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67 of 79 people found the following review helpful
5.0 out of 5 stars A downgraded, softer, watered down Andrew Ender Wiggin rises to meet his destiny...
I liked this film and I am glad that I watched it, although it is definitely significantly INFERIOR to the book. Below, more of my impressions, with very limited SPOILERS.

As probably everybody already knows, this sci-fi war film is situated in the future, years after a failed alien invasion of the Earth. Fearing that another, even deadlier invasion can take...
Published 5 months ago by Maciej

versus
1 of 1 people found the following review helpful
3.0 out of 5 stars Not mutireagional
The film was entertaining and followed the theme but the book was better at suspense and the mental games were tougher...
Published 5 days ago by Stephen Forster


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67 of 79 people found the following review helpful
5.0 out of 5 stars A downgraded, softer, watered down Andrew Ender Wiggin rises to meet his destiny..., 12 Nov 2013
By 
Maciej "Darth Maciek" (Darth Maciek is out there...) - See all my reviews
(TOP 500 REVIEWER)   
This review is from: Ender's Game [DVD] (DVD)
I liked this film and I am glad that I watched it, although it is definitely significantly INFERIOR to the book. Below, more of my impressions, with very limited SPOILERS.

As probably everybody already knows, this sci-fi war film is situated in the future, years after a failed alien invasion of the Earth. Fearing that another, even deadlier invasion can take place, humanity created a powerful space fleet and trained hundreds and hundreds of thousands of soldiers and officers. But in order to lead this huge armed forces, it was decided that a new kind of generals and admirals was needed, one able to learn and adapt faster when faced by complex and always varying alien tactics of space fighting. This film tells the story of a very promising recruit, young Andrew Ender Wiggin, who may just be the future war leader of the whole humanity - if only he manages to survive the excruciatingly difficult, increasingly painful and sadistically cruel training in which complex war games play a great role...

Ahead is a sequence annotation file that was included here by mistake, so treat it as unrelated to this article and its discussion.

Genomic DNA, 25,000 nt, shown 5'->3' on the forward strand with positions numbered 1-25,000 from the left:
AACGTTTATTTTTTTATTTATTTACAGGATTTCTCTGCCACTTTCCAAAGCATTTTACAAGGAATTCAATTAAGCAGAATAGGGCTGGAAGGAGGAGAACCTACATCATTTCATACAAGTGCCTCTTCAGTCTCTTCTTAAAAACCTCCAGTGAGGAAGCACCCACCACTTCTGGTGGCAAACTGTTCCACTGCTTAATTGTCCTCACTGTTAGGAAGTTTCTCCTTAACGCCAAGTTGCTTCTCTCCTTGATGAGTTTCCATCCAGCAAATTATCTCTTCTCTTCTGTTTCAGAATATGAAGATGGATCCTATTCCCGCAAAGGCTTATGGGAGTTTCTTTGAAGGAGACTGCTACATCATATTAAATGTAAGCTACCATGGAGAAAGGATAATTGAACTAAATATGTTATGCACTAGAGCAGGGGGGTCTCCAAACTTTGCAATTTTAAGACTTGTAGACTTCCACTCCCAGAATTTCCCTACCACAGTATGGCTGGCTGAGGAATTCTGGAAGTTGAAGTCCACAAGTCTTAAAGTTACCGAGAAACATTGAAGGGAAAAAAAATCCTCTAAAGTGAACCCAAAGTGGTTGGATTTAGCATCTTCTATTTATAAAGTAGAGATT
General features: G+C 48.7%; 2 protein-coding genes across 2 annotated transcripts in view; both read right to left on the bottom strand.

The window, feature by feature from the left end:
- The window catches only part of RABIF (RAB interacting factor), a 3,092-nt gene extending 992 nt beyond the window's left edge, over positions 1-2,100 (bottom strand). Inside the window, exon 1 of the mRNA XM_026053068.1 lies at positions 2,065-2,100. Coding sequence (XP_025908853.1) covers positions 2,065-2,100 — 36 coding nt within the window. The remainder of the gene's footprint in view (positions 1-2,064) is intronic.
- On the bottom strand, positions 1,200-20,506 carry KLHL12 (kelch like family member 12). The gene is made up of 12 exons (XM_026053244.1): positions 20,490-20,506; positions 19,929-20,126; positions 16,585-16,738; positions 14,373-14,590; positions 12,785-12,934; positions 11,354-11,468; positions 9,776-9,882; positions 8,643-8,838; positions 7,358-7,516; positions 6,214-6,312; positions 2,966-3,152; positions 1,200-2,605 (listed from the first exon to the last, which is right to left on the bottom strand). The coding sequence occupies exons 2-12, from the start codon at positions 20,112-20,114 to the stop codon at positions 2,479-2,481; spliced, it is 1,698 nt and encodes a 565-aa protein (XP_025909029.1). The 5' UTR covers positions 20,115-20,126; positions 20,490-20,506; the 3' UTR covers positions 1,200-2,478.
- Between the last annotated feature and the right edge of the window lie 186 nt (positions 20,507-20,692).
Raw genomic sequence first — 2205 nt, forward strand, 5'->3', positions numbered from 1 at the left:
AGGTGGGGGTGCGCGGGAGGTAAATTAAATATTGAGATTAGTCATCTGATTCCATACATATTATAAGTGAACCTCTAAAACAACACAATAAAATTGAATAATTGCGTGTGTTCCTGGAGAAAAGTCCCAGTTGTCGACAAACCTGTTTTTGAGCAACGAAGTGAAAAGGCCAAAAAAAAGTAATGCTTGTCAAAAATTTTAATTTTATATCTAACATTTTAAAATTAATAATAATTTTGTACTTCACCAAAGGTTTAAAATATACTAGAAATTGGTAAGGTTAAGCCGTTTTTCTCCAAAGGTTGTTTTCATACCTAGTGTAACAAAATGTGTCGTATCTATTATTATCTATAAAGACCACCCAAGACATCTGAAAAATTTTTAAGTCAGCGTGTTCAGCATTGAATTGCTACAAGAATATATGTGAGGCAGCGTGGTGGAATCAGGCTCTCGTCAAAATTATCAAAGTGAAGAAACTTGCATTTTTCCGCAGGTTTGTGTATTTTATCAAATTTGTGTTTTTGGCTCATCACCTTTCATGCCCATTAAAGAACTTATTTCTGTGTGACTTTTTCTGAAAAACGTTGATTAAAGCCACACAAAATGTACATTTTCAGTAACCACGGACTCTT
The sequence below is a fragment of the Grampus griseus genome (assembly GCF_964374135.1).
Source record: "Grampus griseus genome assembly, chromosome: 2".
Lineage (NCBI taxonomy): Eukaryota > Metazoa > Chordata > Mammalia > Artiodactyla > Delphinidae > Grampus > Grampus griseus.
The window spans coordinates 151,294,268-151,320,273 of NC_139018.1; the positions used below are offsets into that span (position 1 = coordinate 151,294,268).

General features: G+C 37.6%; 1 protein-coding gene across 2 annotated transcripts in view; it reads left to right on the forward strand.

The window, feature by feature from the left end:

We learn those things in the first minute of the film and about the rest I will say no more. Young Asa Butterfield who plays Ender is simply AMAZING, as good as he was in "Hugo". Harrison Ford and Ben Kingsley give a great show as his teachers, with Viola Davis and Nonso Anozie supporting them valiantly as respectively war academy main psychologist and the hulking drill sergeant. Young actresses Hailee Steinfeld and Abigail Breislin play also important roles, those of Petra, Ender's friend in academy and Valentine, Ender's older sister.

Now, this film is an adaptation of an archi-classic of Sci-Fi letters, written in 1985 by Orson Scott Card. The book "Ender's game" made quite a splash when first published and got all the yearly awards a SF book can get and it didn't age at all - in fact it is still a DARN GOOD READ. But I understand that it was not possible to make a big budget Hollywood adaptation without significant changes - and also it was probably not possible to ask the young actors to do on screen some of the things that are done in the book... For that reason, Ender from the film is a quite different character than the one from the book - he is softer, gentler, weaker, more vulnerable and lacks most of the ruthlessness described in the novel. Also, at the very end of the film, his actions are not motivated by pity and mercy as in the book but by guilt and remorse - and THAT is, I believe, the one change that was not necessary and it REALLY hurt this film.